Man's Portable Amulet Shrine (Ga'u) and Case
- Eastern Tibet, Kham region, Derge, Himalayas
- 18th–19th century
- Metalwork, silver, parcel-gilt copper, copper, cloth, and leather
- H. 8 3/8 x W. 6 1/4 x D. 3 1/8 in. (21.3 x 15.9 x 7.9 cm)
- Los Angeles County Museum of Art, Indian Art Special Purpose Fund, M.80.48.1–.3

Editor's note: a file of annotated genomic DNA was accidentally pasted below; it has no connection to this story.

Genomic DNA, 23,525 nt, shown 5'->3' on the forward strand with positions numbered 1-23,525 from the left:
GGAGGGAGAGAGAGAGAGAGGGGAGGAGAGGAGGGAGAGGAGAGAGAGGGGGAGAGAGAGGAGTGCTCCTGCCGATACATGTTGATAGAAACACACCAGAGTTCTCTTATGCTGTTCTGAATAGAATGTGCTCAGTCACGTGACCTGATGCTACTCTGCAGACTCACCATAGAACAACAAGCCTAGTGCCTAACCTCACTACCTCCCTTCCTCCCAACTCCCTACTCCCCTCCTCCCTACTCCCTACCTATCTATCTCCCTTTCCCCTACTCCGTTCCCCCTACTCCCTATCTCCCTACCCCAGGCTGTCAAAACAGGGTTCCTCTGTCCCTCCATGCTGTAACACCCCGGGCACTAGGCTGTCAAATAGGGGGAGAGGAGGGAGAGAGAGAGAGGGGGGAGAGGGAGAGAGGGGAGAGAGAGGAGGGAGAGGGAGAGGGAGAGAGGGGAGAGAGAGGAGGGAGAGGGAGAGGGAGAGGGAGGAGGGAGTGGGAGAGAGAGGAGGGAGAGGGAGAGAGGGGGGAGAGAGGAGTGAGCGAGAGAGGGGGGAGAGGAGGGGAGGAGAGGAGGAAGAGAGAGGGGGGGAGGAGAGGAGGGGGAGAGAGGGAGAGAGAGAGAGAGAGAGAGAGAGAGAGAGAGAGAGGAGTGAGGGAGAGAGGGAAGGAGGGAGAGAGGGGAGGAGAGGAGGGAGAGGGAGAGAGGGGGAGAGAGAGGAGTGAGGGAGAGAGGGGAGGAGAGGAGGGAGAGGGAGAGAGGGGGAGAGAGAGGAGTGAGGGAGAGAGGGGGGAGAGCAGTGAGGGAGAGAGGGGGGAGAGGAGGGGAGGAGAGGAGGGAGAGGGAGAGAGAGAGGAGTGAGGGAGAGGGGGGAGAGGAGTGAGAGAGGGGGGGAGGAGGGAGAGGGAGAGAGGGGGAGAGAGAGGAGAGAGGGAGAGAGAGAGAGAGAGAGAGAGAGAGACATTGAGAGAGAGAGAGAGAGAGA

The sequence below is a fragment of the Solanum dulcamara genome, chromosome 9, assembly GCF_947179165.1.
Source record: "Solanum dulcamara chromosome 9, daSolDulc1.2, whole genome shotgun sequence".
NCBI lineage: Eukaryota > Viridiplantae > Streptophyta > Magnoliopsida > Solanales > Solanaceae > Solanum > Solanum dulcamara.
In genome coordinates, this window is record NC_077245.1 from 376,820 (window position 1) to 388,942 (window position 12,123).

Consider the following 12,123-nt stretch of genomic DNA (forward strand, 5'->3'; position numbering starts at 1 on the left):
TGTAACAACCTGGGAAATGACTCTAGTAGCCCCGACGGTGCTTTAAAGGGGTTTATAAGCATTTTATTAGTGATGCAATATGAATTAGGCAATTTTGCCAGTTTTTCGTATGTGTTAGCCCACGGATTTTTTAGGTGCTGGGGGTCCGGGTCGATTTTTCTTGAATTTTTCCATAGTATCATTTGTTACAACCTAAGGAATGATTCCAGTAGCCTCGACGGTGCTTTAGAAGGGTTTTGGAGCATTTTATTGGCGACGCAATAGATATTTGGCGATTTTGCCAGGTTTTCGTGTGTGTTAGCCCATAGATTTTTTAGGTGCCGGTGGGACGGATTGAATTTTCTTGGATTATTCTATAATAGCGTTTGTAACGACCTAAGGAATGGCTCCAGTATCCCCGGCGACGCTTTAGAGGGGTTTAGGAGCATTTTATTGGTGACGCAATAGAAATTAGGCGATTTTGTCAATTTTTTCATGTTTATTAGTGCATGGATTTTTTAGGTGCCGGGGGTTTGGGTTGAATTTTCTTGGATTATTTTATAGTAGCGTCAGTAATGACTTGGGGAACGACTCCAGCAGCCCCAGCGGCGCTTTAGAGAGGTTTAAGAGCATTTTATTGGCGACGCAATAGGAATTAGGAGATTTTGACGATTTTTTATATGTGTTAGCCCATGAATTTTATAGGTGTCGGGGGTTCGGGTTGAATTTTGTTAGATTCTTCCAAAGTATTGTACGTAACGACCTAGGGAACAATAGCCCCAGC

A Tibetan pilgrim or other traveler would fasten larger amulet containers such as this one and the other example in this case to his crossbelt. The characteristic trefoil niche at the center would enclose the owner's personal deity, wrapped in silk. The gilded decoration on this example includes nine auspicious symbols and flying kinnaras surrounding the window border. A bowl of offerings symbolizing the five senses appears at the bottom center. The intricate window border includes a deity, guardian, dragons, a mythical khyung bird, and other fauna. The Buddhist Wheel of the Law is flanked by two antelope at the bottom of the window border, which represent the Buddha's first teaching at the Deer Park at Sarnath.